This is not a dream, and other things I learned this week…

            Madness, I tell you. It’s madness. Here I sit, a Sunday morning, and I find myself facing the real possibility that I might have the first draft of the third and final book in my series complete before the first book is even released into the world. If you asked me a year ago if I thought that such a thing was possible I would have laughed. And laughed. Promptly told you that you were crazy and then, yes, laughed again.

            But here I am. It is true. It may just happen.

As it stands right now, I have officially reached the halfway point in that novel and I only started writing it on June 23rd of this year. 33K words later I can hardly believe that this adventure has unfolded this way. But I’m immensely glad it has. Crafting this story has been a labor of love and to finally be at the point where I am now, writing moments that have lived in my imagination for years, is about as a surreal as it can get. I spent a long time imagining each of these chapters, working over in my head how each scene might play out, but it always felt like such a distant thing. An unformed thought that was fun to dwell on, but too far away to ever be considered real. And yet, I’m here. Those moments I imagined a thousand times over are unfolding as I write, and I couldn’t be more thrilled to bring each one to life. There’s still a long way to go, of course, and a great deal of editing left to wade through. But that’s just part of the process, part of the work that it takes to bring an idea to life.

            Editing itself has been quite an experience as well. I had a lot of dread going into the process, as I’m sure any writer would. Seeing your work examined, turned over and cut apart is probably one of the most nerve-wracking moments in the life of an author. But it’s worth it. Even as I watched my novel whittle down from 103K words to 91K to 76K works (likely the final word count for the novel), I reminded myself that it was worth it. That this was the necessary step to turn my wild idea into a tightly paced, exciting story that readers might enjoy. My dread, it turned out, wasn’t justified at all. Yes, I had to slaughter a lot of darlings, but my work will be better for it and that experience has helped me to grow as a writer too.

When I finished the first draft of “The Girl in the Storm” it was over 103K words, as I mentioned above, but when I looked over the first draft of its sequel, “The Woman in Darkness”, I had already managed to pare down some of my excessive need to ‘paint a picture’. (It currently sits at 95K, an improvement to be sure) And as I work towards the halfway point of the third and final novel, “Elegy”, I find myself actively applying many of the things I learned over the course of working with a professional editor. There is always room for us to grow as writers and I hope that I can continue to take from these experiences as my adventure carries on.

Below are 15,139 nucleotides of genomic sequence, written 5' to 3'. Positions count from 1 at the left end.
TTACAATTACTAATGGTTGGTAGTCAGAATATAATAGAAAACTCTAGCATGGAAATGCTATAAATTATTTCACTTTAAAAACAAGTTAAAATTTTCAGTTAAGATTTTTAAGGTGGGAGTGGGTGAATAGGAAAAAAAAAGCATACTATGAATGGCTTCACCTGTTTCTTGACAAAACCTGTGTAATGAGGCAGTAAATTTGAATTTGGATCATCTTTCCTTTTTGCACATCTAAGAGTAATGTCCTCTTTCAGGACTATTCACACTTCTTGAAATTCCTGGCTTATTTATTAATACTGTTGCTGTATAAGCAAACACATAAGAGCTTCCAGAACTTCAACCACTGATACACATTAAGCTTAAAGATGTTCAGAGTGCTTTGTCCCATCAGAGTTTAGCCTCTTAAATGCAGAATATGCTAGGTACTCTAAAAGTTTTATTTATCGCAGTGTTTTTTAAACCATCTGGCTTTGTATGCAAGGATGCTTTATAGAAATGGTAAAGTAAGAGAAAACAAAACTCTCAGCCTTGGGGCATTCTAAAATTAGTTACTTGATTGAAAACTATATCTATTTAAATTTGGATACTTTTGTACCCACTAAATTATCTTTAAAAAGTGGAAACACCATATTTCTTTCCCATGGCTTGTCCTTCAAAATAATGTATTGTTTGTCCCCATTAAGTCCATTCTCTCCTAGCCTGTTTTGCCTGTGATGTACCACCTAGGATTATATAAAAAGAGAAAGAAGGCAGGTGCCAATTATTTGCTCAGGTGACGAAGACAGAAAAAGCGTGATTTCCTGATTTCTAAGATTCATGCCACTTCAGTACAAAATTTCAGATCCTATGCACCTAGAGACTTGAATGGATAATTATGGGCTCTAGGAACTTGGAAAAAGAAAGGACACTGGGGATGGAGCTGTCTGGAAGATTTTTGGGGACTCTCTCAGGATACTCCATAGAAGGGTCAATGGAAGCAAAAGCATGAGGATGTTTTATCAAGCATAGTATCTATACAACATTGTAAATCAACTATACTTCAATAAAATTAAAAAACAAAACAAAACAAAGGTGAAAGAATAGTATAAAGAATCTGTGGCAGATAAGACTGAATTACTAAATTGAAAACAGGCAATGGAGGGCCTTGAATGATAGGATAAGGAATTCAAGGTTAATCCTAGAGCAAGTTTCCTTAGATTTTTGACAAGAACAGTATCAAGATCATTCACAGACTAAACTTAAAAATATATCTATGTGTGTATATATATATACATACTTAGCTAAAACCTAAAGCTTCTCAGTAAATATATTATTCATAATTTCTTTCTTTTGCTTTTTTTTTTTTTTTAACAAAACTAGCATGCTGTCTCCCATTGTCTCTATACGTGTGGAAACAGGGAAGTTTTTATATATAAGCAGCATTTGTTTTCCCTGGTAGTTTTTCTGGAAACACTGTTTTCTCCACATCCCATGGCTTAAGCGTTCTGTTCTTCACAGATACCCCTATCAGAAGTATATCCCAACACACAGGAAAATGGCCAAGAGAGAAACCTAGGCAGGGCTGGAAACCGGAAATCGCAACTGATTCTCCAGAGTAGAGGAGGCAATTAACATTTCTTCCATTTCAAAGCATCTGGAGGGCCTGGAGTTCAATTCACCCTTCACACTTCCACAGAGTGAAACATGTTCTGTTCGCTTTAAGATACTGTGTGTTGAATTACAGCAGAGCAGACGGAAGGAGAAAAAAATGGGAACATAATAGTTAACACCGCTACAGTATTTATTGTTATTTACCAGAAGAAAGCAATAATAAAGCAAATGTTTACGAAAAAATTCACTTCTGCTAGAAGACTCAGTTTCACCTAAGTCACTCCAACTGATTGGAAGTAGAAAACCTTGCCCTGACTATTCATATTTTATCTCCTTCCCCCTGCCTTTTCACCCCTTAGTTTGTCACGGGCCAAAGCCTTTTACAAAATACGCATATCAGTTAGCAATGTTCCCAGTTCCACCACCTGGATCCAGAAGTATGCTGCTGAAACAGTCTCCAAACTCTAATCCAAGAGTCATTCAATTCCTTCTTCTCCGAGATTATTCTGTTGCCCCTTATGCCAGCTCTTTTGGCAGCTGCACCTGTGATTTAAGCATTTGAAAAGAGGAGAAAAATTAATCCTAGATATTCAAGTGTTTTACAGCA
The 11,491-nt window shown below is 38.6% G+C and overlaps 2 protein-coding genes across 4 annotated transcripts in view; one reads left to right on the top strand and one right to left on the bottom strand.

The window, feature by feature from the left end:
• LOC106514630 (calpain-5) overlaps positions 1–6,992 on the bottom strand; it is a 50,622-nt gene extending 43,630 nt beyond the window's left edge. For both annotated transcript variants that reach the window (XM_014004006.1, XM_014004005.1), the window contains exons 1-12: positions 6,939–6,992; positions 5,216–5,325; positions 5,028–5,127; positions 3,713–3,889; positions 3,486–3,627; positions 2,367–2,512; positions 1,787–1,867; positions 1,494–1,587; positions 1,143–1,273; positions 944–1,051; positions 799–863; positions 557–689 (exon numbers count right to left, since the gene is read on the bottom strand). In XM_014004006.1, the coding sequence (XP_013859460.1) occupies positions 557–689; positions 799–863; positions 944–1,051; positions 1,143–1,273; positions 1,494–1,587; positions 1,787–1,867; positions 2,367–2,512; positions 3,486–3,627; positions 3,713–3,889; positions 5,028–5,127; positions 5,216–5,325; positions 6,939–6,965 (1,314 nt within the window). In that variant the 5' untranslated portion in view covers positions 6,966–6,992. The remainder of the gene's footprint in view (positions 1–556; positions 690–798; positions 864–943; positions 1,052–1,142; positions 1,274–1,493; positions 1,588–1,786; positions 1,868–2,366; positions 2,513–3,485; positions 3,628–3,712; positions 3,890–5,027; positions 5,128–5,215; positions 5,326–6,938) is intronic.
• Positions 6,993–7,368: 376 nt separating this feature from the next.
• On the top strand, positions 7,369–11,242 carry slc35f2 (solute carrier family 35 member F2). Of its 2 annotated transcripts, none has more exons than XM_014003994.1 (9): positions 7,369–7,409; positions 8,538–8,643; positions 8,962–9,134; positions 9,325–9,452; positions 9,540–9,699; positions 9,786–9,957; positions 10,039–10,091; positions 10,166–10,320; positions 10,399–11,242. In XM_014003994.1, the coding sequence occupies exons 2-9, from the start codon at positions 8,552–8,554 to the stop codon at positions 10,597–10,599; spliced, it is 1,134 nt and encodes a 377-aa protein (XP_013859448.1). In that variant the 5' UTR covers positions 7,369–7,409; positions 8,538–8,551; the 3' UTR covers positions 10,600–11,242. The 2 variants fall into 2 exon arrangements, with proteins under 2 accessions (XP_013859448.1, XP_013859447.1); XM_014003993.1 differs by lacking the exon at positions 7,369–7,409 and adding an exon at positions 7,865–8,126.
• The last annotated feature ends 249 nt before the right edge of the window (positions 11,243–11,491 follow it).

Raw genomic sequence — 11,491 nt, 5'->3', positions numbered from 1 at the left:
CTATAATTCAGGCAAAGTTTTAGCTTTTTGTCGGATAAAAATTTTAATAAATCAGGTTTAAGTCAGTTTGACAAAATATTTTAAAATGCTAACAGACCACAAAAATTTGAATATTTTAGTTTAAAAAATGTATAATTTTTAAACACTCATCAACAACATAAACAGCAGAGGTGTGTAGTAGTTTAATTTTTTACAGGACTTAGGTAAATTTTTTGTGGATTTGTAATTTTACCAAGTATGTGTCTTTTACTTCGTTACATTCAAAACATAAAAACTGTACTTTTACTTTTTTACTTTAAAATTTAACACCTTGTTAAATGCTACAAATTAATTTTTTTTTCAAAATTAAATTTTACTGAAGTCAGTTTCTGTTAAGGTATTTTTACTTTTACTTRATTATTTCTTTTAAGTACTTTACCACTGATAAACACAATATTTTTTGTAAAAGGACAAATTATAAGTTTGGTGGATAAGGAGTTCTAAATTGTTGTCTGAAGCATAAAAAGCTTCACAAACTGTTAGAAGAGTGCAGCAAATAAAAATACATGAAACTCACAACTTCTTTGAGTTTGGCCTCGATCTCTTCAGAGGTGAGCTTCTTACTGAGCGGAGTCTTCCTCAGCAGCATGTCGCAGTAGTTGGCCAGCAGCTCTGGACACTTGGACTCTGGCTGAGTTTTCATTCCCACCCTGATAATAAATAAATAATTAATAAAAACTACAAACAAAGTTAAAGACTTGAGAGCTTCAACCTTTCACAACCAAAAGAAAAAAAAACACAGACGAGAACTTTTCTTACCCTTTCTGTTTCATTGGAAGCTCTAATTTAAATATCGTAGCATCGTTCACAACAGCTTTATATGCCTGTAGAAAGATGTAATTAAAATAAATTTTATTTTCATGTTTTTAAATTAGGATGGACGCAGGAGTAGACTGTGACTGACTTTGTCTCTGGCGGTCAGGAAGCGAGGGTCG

Another thing I discovered this week: Genre. Or, more aptly put, ‘I really need to get better at finding where my story fits’. I latched on to the term “Young Adult Fantasy” very early on, because I simply could not find a better way to describe it. It is a story of Angels and Demons and a special girl with gifts that can only be described as ‘magic’. But it’s also grounded in the real world, and the more I began to look at the story itself the more I realized that “Fantasy” just didn’t fit at all. Not as well as it should. Even my cover design, which is still being tweaked as I write this, elicited some confused remarks from the author groups I peruse on Facebook. More than once I saw someone say, “I’m getting a thriller vibe from this”, “This doesn’t look like a fantasy story”. And I resisted. A thriller? It is true, I never really gave much thought to genre until after the book was written, but did I really write a thriller instead of the fantasy novel I kept telling myself it was? So, I decided a little research wouldn’t hurt. And that is when I found this:

The Thriller is an arch-plot (Hero’s Journey) external genre combining the primal genres (Action, Horror, and Crime)….The thriller…concerns the individual coping with omnipresent and often difficult to even comprehend antagonism. The external becomes internal, forcing the protagonist to make fundamental choices to unleash critical gifts..” —Shawn Coyne

As it turns out… I really did write a thriller. Yes, the term ‘supernatural thriller’ would be a much better fit, but I was surprised to see just how well my little story rang true with that description. It was one of those lightbulb moments. The kind that seems so obvious when it strikes and leaves you feeling ridiculous for not arriving at it sooner. There are probably a lot of good arguments to be made over the fact that I should have figured all of this out before, but I was so wrapped up in telling the story that it never occurred to me how important it was to find where that story lands. I’ve learned that lesson now, of course, and I’m extremely glad I did. I could have figured all of this out too late, when the book was already released, and readers were scratching their heads wondering what kind of story they were about to read. Better late than never, as the saying goes.

So, there you have it. “The Girl in the Storm” is still well on track for its release date this November 4th. Book one in an (Upper YA) Supernatural Thriller series titled, ‘A Season of Angels’. Stay tuned. It’s going to a fun, strange ride for sure.

Published by Christopher Stanfield

Christopher Stanfield is a West Texas native whose love of writing began at the age of fourteen, inspired by a love of mythology, science fiction and fantasy. And though he’s spent the past twenty years in IT for a small bank, writing is the one passion that never quite let go.

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